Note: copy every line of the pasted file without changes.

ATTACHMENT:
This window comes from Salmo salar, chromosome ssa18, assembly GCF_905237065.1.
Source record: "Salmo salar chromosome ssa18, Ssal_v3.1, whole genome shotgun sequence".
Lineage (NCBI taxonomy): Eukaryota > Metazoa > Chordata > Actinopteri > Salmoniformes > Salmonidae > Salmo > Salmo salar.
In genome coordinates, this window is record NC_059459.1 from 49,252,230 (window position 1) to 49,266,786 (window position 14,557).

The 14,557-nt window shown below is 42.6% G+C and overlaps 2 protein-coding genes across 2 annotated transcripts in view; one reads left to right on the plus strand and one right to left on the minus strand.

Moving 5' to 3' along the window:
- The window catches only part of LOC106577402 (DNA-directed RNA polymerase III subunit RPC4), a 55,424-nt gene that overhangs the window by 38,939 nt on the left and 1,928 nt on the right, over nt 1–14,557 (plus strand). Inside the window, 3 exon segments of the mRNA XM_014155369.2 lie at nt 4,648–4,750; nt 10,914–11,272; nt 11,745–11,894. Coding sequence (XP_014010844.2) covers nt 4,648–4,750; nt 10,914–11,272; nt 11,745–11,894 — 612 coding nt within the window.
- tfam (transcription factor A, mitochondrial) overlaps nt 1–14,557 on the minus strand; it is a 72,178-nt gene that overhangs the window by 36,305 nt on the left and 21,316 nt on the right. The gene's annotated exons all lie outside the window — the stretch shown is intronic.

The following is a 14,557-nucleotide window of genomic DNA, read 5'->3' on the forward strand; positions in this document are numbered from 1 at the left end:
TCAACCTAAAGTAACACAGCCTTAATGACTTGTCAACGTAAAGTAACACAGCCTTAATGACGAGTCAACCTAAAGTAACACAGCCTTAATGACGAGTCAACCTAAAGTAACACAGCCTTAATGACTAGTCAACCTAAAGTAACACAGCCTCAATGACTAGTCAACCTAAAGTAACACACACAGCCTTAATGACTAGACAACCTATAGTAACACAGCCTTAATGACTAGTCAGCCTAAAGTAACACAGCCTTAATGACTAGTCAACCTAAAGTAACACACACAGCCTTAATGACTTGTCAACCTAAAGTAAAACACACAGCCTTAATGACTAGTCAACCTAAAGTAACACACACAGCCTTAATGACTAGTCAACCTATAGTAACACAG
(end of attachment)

This window comes from Salmo salar, chromosome ssa18, assembly GCF_905237065.1.
Source record: "Salmo salar chromosome ssa18, Ssal_v3.1, whole genome shotgun sequence".
Lineage (NCBI taxonomy): Eukaryota > Metazoa > Chordata > Actinopteri > Salmoniformes > Salmonidae > Salmo > Salmo salar.
In genome coordinates, this window is record NC_059459.1 from 49,252,230 (window position 1) to 49,266,786 (window position 14,557).

The 14,557-nt window shown below is 42.6% G+C and overlaps 2 protein-coding genes across 2 annotated transcripts in view; one reads left to right on the plus strand and one right to left on the minus strand.

Moving 5' to 3' along the window:
- The window catches only part of LOC106577402 (DNA-directed RNA polymerase III subunit RPC4), a 55,424-nt gene that overhangs the window by 38,939 nt on the left and 1,928 nt on the right, over nt 1–14,557 (plus strand). Inside the window, 3 exon segments of the mRNA XM_014155369.2 lie at nt 4,648–4,750; nt 10,914–11,272; nt 11,745–11,894. Coding sequence (XP_014010844.2) covers nt 4,648–4,750; nt 10,914–11,272; nt 11,745–11,894 — 612 coding nt within the window.
- tfam (transcription factor A, mitochondrial) overlaps nt 1–14,557 on the minus strand; it is a 72,178-nt gene that overhangs the window by 36,305 nt on the left and 21,316 nt on the right. The gene's annotated exons all lie outside the window — the stretch shown is intronic.

The following is a 14,557-nucleotide window of genomic DNA, read 5'->3' on the forward strand; positions in this document are numbered from 1 at the left end:
TCAACCTAAAGTAACACAGCCTTAATGACTTGTCAACGTAAAGTAACACAGCCTTAATGACGAGTCAACCTAAAGTAACACAGCCTTAATGACGAGTCAACCTAAAGTAACACAGCCTTAATGACTAGTCAACCTAAAGTAACACAGCCTCAATGACTAGTCAACCTAAAGTAACACACACAGCCTTAATGACTAGACAACCTATAGTAACACAGCCTTAATGACTAGTCAGCCTAAAGTAACACAGCCTTAATGACTAGTCAACCTAAAGTAACACACACAGCCTTAATGACTTGTCAACCTAAAGTAAAACACACAGCCTTAATGACTAGTCAACCTAAAGTAACACACACAGCCTTAATGACTAGTCAACCTATAGTAACACAG